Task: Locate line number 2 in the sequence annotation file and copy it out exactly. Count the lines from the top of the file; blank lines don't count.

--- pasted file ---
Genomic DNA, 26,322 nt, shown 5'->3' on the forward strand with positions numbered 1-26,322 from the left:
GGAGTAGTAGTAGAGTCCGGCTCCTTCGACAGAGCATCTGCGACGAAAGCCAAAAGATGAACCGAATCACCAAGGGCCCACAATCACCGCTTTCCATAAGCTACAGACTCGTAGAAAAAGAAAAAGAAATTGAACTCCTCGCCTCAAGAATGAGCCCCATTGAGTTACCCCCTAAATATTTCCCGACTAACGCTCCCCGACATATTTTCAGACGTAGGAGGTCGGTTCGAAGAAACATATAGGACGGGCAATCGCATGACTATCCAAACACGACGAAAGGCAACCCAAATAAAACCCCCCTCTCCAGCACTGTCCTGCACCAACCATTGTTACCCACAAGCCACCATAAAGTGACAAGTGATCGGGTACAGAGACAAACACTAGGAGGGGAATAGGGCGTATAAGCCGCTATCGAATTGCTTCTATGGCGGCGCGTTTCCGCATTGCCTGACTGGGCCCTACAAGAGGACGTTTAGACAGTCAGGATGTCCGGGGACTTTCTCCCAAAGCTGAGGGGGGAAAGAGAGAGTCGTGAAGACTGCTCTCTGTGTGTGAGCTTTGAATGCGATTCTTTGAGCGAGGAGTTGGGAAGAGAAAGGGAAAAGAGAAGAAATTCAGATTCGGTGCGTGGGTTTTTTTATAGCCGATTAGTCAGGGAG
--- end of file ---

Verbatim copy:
GGAGTAGTAGTAGAGTCCGGCTCCTTCGACAGAGCATCTGCGACGAAAGCCAAAAGATGAACCGAATCACCAAGGGCCCACAATCACCGCTTTCCATAAGCTACAGACTCGTAGAAAAAGAAAAAGAAATTGAACTCCTCGCCTCAAGAATGAGCCCCATTGAGTTACCCCCTAAATATTTCCCGACTAACGCTCCCCGACATATTTTCAGACGTAGGAGGTCGGTTCGAAGAAACATATAGGACGGGCAATCGCATGACTATCCAAACACGACGAAAGGCAACCCAAATAAAACCCCCCTCTCCAGCACTGTCCTGCACCAACCATTGTTACCCACAAGCCACCATAAAGTGACAAGTGATCGGGTACAGAGACAAACACTAGGAGGGGAATAGGGCGTATAAGCCGCTATCGAATTGCTTCTATGGCGGCGCGTTTCCGCATTGCCTGACTGGGCCCTACAAGAGGACGTTTAGACAGTCAGGATGTCCGGGGACTTTCTCCCAAAGCTGAGGGGGGAAAGAGAGAGTCGTGAAGACTGCTCTCTGTGTGTGAGCTTTGAATGCGATTCTTTGAGCGAGGAGTTGGGAAGAGAAAGGGAAAAGAGAAGAAATTCAGATTCGGTGCGTGGGTTTTTTTATAGCCGATTAGTCAGGGAG